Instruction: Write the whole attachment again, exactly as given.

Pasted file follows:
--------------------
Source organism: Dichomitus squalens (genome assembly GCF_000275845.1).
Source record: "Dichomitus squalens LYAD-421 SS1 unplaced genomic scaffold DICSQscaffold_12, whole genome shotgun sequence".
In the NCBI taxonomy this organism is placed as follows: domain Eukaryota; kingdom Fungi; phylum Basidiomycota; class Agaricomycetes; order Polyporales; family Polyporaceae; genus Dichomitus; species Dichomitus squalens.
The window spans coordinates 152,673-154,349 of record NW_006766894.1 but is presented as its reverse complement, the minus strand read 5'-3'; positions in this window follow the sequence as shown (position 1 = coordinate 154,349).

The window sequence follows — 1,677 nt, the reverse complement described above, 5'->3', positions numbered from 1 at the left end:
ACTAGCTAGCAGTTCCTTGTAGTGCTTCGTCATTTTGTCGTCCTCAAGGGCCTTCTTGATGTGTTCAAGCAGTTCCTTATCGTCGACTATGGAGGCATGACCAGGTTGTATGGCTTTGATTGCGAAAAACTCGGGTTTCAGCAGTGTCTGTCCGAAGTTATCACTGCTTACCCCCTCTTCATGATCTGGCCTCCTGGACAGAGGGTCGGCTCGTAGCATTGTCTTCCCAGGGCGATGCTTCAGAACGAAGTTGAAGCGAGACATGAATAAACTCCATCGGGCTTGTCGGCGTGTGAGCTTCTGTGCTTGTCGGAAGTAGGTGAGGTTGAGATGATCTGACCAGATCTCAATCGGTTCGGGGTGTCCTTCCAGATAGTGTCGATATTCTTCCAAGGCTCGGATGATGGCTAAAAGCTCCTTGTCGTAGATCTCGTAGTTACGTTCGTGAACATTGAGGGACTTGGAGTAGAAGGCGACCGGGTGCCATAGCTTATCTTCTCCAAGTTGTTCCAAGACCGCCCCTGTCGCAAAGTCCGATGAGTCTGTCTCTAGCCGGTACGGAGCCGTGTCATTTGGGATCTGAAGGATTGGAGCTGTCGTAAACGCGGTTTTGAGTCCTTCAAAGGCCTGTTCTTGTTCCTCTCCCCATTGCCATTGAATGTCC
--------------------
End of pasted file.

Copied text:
Source organism: Dichomitus squalens (genome assembly GCF_000275845.1).
Source record: "Dichomitus squalens LYAD-421 SS1 unplaced genomic scaffold DICSQscaffold_12, whole genome shotgun sequence".
In the NCBI taxonomy this organism is placed as follows: domain Eukaryota; kingdom Fungi; phylum Basidiomycota; class Agaricomycetes; order Polyporales; family Polyporaceae; genus Dichomitus; species Dichomitus squalens.
The window spans coordinates 152,673-154,349 of record NW_006766894.1 but is presented as its reverse complement, the minus strand read 5'-3'; positions in this window follow the sequence as shown (position 1 = coordinate 154,349).

The window sequence follows — 1,677 nt, the reverse complement described above, 5'->3', positions numbered from 1 at the left end:
ACTAGCTAGCAGTTCCTTGTAGTGCTTCGTCATTTTGTCGTCCTCAAGGGCCTTCTTGATGTGTTCAAGCAGTTCCTTATCGTCGACTATGGAGGCATGACCAGGTTGTATGGCTTTGATTGCGAAAAACTCGGGTTTCAGCAGTGTCTGTCCGAAGTTATCACTGCTTACCCCCTCTTCATGATCTGGCCTCCTGGACAGAGGGTCGGCTCGTAGCATTGTCTTCCCAGGGCGATGCTTCAGAACGAAGTTGAAGCGAGACATGAATAAACTCCATCGGGCTTGTCGGCGTGTGAGCTTCTGTGCTTGTCGGAAGTAGGTGAGGTTGAGATGATCTGACCAGATCTCAATCGGTTCGGGGTGTCCTTCCAGATAGTGTCGATATTCTTCCAAGGCTCGGATGATGGCTAAAAGCTCCTTGTCGTAGATCTCGTAGTTACGTTCGTGAACATTGAGGGACTTGGAGTAGAAGGCGACCGGGTGCCATAGCTTATCTTCTCCAAGTTGTTCCAAGACCGCCCCTGTCGCAAAGTCCGATGAGTCTGTCTCTAGCCGGTACGGAGCCGTGTCATTTGGGATCTGAAGGATTGGAGCTGTCGTAAACGCGGTTTTGAGTCCTTCAAAGGCCTGTTCTTGTTCCTCTCCCCATTGCCATTGAATGTCC